Well here we go with some domesticated ramen. This is a fresh pack by a supermarket available brand.
The noodles look nice and inviting – nice color. The packet is festive in its purpleness.
So the purple packet contains the purple packet contents. This looks to be a liquid soup base. I think the instructions were a little weird; you boil the noodles for a minute and then drain them. Next, rinse the pot and add one cup of water and the sauce, then add to the noodles.
Click image to enlarge. Here we are. The noodles are very weak; they practically fell apart and were of a mushy consistency – was almost exactly like soggy spaghetti; an insult. Then the broth was very very light flavored. This was some of the most boring noodles I’ve ever had – I would say a pack of Nissin Top Ramen Chicken flavor was much more of an adventure than these. 1.50 out of 5.0 stars. You can get it at many grocery stores or here.
Annie Chun’s commercial.
This is what happened when the San Francisco Giants won the World Series last year!
I dont think you are supposed to actually boil them for that first minute in the hot water. Its just supposed to take some of the acidity and loosen them a bit. It says it on all the annie chun noodles but always refers to “warm” or “hot” water, not boiling. The directions are overly complicated – its basically trying to replicate what nong shim does with their udon noodles, in order to cook em in a different broth then the soup.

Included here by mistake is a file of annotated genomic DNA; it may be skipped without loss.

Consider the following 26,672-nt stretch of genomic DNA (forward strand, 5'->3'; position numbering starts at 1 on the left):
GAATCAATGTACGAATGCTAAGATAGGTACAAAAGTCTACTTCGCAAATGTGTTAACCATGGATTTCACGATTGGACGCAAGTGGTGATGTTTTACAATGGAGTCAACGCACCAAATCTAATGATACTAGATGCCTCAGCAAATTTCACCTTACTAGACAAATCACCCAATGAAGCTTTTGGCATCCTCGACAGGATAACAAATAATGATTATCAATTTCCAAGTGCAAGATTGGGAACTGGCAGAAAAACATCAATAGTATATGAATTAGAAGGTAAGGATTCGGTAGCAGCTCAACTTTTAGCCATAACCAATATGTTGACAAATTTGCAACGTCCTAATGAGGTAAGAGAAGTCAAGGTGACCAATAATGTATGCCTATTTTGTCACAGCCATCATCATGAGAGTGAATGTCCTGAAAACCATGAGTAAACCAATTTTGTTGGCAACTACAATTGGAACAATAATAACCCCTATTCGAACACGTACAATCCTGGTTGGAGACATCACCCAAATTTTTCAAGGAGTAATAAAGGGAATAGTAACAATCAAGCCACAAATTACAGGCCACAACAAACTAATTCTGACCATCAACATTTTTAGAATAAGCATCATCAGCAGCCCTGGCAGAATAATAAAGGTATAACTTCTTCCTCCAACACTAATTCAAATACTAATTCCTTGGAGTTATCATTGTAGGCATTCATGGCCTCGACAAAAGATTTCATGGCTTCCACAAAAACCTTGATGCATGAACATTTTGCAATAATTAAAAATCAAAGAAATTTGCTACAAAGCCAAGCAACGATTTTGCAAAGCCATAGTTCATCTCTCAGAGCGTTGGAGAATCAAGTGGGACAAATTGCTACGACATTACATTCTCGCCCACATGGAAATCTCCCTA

I find the best way to make these is to completely forego that first process and just add the soup base and boiling water and noodles, and steep for 2-3 minutes. Doing it that way, the noodles are very firm and not soggy at all. I know you always like to follow the directions, but if you have more of this brand, consider not actually boiling them first. It will come out much better and firmer.
As for the broth, I do agree that its light tasting, you gotta make sure you dont add more then 1 cup of water or its a bit bland. But I guess thats what you get when its supposed to be “healthy” with no MSG or flavor enhancers and whatnot.
I think the point of the first step was to get rid of all the nasty water from the noodles cooking – although it wasn’t that bad. I’m sure I’ll review more in the future but I’m really nonplussed by the Annie Chun’s stuff so far – just a bunch of packaging and that’s not what makes me happy.
– The Ramen Rater